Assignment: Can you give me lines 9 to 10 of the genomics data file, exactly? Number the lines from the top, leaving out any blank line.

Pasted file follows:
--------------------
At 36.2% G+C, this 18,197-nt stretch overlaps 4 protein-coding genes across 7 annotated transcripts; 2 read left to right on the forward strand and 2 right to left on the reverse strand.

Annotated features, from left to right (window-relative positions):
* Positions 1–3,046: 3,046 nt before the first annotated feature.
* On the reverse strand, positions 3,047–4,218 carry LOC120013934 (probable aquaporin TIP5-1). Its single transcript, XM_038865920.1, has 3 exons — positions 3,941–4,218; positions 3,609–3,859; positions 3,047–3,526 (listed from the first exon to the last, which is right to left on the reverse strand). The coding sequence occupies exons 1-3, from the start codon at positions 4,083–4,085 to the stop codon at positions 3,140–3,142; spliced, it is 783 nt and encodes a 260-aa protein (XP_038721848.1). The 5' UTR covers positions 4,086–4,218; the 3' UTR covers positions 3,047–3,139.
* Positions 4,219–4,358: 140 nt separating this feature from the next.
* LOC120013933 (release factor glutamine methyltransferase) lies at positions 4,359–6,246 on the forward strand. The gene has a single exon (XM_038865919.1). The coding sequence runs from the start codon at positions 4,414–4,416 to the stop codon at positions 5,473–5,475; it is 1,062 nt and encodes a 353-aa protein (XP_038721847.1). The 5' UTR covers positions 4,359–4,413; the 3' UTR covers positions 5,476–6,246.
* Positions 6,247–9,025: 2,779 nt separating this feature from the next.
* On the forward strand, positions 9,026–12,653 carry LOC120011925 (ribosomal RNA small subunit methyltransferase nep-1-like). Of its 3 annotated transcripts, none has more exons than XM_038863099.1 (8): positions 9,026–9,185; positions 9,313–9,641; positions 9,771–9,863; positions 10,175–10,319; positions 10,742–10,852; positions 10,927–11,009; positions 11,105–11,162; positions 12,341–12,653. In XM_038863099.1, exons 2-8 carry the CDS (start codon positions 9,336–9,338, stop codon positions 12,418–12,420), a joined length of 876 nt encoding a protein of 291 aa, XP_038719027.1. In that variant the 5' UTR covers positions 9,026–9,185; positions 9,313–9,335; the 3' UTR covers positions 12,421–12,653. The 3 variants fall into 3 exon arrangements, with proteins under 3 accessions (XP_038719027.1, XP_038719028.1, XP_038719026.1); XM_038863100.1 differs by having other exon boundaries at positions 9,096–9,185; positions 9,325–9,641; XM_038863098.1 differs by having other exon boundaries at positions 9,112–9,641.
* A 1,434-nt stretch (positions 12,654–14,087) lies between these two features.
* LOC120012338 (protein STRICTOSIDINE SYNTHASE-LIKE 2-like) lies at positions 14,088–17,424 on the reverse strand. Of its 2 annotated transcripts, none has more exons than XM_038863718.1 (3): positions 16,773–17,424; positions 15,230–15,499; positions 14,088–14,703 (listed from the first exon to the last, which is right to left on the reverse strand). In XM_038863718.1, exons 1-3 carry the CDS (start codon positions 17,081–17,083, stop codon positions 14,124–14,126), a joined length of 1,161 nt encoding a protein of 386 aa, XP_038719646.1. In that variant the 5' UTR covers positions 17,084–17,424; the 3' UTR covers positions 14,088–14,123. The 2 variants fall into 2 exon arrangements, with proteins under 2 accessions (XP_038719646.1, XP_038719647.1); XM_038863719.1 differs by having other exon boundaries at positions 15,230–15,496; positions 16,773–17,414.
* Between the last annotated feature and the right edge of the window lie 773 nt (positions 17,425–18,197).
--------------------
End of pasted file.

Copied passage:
* A 1,434-nt stretch (positions 12,654–14,087) lies between these two features.
* LOC120012338 (protein STRICTOSIDINE SYNTHASE-LIKE 2-like) lies at positions 14,088–17,424 on the reverse strand. Of its 2 annotated transcripts, none has more exons than XM_038863718.1 (3): positions 16,773–17,424; positions 15,230–15,499; positions 14,088–14,703 (listed from the first exon to the last, which is right to left on the reverse strand). In XM_038863718.1, exons 1-3 carry the CDS (start codon positions 17,081–17,083, stop codon positions 14,124–14,126), a joined length of 1,161 nt encoding a protein of 386 aa, XP_038719646.1. In that variant the 5' UTR covers positions 17,084–17,424; the 3' UTR covers positions 14,088–14,123. The 2 variants fall into 2 exon arrangements, with proteins under 2 accessions (XP_038719646.1, XP_038719647.1); XM_038863719.1 differs by having other exon boundaries at positions 15,230–15,496; positions 16,773–17,414.